The prime minister is understood to have confirmed an interview with Holly Willoughby and Philip Schofield on the ITV show before next week's general election, with discussions ongoing over the timing of his appearance.
But the move comes amid a row over Mr Johnson's continued failure to take part in a 30-minute one-on-one interview with Mr Neil, the fearsome BBC interrogator.
Labour claimed the prime minister had broken an explicit agreement made between all the political parties and the BBC for a series of leaders' interviews conducted by Mr Neil.
Jeremy Corbyn and the SNP's Nicola Sturgeon have both already faced Mr Neil, with Jo Swinson, the Liberal Democrat leader, and Nigel Farage, scheduled to take part in individual interviews later this week.
The Labour leader had a tough time against Mr Neil, who repeatedly demanded apologies for Labour's antisemitism crisis. Ms Sturgeon also endured a difficult grilling over her domestic record in Scotland.
The Conservatives insist discussions are ongoing with the BBC over the interview but with less than two weeks to go until the election, time is running out to reach an agreement.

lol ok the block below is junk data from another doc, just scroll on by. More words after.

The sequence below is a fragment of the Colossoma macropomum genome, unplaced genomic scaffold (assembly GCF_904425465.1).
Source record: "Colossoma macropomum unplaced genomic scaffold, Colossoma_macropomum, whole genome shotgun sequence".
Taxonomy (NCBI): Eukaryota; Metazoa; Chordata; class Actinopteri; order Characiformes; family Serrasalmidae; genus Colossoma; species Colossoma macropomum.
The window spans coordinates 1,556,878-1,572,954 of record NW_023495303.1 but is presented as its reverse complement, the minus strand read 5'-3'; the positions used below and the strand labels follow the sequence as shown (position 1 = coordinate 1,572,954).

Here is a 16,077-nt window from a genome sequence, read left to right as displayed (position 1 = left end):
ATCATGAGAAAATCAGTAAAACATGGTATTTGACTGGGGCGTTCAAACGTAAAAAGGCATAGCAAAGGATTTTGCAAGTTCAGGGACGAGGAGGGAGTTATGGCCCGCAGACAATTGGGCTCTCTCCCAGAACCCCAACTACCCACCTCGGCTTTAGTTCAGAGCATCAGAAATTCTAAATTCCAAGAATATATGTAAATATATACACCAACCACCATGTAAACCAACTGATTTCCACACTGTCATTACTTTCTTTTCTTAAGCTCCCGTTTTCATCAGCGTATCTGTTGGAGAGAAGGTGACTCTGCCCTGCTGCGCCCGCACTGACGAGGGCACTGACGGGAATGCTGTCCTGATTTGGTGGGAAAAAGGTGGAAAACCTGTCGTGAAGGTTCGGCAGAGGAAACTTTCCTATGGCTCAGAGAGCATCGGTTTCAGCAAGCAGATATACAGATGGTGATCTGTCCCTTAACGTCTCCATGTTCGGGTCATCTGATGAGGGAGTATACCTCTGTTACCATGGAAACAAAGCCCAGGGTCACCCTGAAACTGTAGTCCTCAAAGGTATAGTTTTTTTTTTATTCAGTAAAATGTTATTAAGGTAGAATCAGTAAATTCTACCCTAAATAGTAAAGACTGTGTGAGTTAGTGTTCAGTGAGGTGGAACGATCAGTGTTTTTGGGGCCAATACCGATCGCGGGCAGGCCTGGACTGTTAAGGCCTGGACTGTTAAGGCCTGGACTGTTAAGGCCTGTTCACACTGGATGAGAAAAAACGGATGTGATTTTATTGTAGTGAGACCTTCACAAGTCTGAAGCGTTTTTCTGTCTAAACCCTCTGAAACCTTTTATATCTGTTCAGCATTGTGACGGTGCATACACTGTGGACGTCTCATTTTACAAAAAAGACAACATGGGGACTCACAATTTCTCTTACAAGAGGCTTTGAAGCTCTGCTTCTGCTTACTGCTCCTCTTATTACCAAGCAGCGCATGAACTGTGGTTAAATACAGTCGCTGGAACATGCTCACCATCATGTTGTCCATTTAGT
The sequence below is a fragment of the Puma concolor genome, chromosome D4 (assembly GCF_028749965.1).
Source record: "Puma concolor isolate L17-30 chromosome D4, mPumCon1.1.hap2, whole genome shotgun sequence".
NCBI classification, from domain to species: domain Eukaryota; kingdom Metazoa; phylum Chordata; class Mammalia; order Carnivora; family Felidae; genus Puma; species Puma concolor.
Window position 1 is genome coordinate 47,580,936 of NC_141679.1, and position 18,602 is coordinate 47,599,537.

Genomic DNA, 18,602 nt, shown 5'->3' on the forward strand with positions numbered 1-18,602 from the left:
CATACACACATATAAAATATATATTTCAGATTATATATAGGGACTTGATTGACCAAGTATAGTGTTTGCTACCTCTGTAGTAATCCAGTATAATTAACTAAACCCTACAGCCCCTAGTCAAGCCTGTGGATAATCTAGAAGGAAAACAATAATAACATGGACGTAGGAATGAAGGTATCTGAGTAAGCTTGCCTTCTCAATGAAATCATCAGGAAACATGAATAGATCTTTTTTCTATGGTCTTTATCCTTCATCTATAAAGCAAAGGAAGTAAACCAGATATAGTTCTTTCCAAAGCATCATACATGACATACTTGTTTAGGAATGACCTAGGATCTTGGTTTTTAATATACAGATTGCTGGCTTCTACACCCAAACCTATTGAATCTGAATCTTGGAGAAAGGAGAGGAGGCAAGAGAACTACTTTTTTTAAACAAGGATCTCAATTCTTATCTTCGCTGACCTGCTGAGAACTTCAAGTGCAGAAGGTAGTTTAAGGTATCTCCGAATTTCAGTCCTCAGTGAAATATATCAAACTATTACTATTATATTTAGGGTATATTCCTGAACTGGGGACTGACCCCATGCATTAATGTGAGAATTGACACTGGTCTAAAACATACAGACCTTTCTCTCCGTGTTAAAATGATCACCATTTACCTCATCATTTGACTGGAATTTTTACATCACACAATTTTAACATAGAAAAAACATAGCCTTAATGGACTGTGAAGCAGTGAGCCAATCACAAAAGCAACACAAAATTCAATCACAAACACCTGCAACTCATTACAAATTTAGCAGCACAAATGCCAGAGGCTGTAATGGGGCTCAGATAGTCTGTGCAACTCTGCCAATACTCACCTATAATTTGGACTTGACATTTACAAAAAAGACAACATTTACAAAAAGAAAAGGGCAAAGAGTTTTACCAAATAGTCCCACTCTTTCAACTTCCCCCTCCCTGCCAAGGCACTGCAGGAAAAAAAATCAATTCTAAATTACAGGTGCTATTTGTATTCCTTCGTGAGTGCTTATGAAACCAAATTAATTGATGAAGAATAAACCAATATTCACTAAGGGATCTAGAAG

Mr Johnson referred to the row when he appeared on the BBC's Andrew Marr Show, saying: “I am perfectly happy to be interviewed by any interviewer called Andrew from the BBC." However he stopped short of confirming it would take place.
His response has been disputed by Mr Neil, who tweeted: "There are not really any negotiations going on.
"We’re simply waiting on a date, time and venue. As we have for several weeks. So far — not a sausage."
Meanwhile, Channel 4 has been cleared by the regulator after it infuriated the Tories by using an ice sculpture to stand in for Mr Johnson during a debate on climate change.
Ofcom said the prop "was not a representation of the prime minister personally", and that "little editorial focus was given to it, either visually or in references made by the presenter or debate participants".
The Conservatives complained that the broadcaster failed to allow the former environment secretary Michael Gove to be its representative for the debate.
A source at ITV said they were hoping to get all the main party leaders to appear on This Morning before the election next week.
Mr Corbyn appeared on the This Morning sofa on Tuesday, where he apologised for the handling of antisemitism in the Labour party, saying he is "very sorry for everything that has happened".
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